A nesting brown pelican on Rabbit Island.
Located in the west cove of Calcasieu Lake in Cameron Parish, Rabbit Island is a vital nesting colony for many birds, including the brown pelican. Nesting season is well under way on the island and will last through August.
The good news is there could be even more nesting area for brown pelicans and other species of birds in 2021. Restoration of the island is scheduled to begin this fall to improve the island’s deteriorating nesting habitat. The project will restore approximately 87 acres of the island’s original 200-acre footprint.
The Louisiana Department of Wildlife and Fisheries (LDWF), Louisiana’s Coastal Protection and Restoration Authority (CPRA), and the Department of the Interior (DOI) are heading the project, which is funded by settlement dollars from the BP Oil Spill. Louisiana will receive $5 billion in natural resource damage money from the settlement and about $220 million of that is specifically for bird restoration projects such as on Rabbit Island.
Nesting success on Rabbit Island is generally very poor due to routine tidal inundation of nests. As the island continues to subside and deteriorate, birds will likely abandon the island in the near future without any actions to restore it. Rabbit Island has subsided to a point where the highest elevations of the island are no longer above very high tides that have become common in the area. However, the restoration project planned to begin construction this fall is right on time to create high quality nesting habitat for these birds long into the future.
The marshes of Cameron Parish are home to a limited number of colonial bird colonies. Rabbit Island is important to a number of colonial nesting bird species, including brown pelicans and reddish egrets. Rabbit Island is the only nesting colony for brown pelicans in southwest Louisiana.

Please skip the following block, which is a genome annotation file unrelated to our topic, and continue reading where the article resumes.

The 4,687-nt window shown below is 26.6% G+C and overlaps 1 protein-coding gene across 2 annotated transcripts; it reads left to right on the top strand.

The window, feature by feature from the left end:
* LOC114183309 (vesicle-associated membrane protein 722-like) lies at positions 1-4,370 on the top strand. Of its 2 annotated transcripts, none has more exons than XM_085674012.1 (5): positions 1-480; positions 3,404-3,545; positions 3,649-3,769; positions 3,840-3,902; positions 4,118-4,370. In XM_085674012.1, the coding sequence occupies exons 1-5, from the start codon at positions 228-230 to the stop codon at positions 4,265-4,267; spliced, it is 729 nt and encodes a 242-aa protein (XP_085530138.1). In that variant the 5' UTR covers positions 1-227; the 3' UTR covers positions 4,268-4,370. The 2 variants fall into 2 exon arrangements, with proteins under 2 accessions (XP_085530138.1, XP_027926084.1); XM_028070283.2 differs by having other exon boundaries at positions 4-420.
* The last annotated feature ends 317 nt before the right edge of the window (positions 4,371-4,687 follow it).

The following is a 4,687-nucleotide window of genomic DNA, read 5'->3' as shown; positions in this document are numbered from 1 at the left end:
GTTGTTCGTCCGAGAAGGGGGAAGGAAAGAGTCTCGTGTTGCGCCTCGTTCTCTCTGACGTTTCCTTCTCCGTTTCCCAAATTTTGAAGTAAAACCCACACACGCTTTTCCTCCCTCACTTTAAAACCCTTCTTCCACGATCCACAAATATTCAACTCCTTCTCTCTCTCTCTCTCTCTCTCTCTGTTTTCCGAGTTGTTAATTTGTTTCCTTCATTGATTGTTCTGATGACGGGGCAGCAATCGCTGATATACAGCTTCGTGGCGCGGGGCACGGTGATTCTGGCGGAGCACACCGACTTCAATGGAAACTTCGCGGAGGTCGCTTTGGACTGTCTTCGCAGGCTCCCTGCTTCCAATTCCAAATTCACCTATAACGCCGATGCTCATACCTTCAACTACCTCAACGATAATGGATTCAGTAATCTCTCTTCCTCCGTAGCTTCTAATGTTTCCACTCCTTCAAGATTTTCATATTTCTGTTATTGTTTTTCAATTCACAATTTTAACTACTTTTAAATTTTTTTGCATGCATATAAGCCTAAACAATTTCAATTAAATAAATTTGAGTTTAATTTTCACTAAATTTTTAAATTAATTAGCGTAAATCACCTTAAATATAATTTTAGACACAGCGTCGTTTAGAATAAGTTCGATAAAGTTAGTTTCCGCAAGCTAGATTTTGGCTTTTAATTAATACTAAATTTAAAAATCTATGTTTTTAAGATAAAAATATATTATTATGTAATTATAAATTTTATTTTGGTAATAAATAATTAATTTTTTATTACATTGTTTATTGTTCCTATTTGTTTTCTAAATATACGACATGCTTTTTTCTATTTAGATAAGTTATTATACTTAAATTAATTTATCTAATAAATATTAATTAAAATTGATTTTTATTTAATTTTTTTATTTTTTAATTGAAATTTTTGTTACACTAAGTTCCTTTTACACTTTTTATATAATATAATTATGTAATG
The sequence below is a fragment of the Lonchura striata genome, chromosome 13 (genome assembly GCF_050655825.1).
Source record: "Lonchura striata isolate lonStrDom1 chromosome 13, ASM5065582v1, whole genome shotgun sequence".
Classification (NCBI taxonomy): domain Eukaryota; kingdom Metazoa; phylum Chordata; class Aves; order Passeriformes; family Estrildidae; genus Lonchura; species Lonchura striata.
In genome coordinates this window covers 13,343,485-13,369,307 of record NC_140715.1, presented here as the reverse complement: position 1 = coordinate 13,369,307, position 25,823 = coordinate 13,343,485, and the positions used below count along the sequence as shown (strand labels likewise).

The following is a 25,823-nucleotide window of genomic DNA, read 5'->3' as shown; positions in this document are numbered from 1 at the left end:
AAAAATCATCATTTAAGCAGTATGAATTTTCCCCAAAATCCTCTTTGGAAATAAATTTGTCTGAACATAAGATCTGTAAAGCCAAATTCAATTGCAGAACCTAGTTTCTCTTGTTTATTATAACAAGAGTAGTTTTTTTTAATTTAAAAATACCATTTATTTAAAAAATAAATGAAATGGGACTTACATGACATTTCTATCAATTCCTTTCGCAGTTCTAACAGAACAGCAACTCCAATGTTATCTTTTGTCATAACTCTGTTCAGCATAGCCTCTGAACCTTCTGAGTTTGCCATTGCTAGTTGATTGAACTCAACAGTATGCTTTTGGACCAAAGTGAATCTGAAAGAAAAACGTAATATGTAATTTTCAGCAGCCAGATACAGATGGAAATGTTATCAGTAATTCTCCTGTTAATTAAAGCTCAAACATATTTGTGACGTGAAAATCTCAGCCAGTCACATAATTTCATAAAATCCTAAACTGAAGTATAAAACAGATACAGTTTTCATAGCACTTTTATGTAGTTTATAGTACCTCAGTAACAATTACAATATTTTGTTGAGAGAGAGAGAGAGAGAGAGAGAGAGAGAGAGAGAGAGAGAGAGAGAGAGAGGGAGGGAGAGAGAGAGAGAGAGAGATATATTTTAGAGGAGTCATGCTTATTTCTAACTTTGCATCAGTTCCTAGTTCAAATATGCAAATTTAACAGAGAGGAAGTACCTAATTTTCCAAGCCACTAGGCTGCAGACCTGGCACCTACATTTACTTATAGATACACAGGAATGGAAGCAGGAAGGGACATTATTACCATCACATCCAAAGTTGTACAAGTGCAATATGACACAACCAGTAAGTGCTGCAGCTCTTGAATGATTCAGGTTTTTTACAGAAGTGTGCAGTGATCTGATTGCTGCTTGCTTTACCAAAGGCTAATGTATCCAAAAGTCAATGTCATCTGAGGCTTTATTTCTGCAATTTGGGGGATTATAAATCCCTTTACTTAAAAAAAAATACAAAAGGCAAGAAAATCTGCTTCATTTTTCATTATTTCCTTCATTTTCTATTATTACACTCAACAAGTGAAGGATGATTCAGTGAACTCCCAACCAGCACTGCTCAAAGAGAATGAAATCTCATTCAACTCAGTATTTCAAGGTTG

The island is centrally located along the Chenier Plain, about one mile from the southwestern shore of Calcasieu Lake and two miles west of the Calcasieu ship channel. Wind-generated waves in the shallow estuary, coupled with periodic high tides that are amplified by the ship channel, have slowly eroded Rabbit Island. Since 1955, the island has lost 89 acres of landmass or 35 percent of its area.
This project will utilize dredged sediment from the Calcasieu Ship Channel to increase the elevation of the island on its current footprint of approximately 200 acres. The restored island’s increased elevation will increase the abundance and quality of nesting habitat for a number of colonial nesting waterbirds including six birds designated as species of greatest conservation need in Louisiana.
For more information on the Rabbit Island project, go to https://www.gulfspillrestoration.noaa.gov/project?id=84.
For photos of Rabbit Island and the current nesting season, go to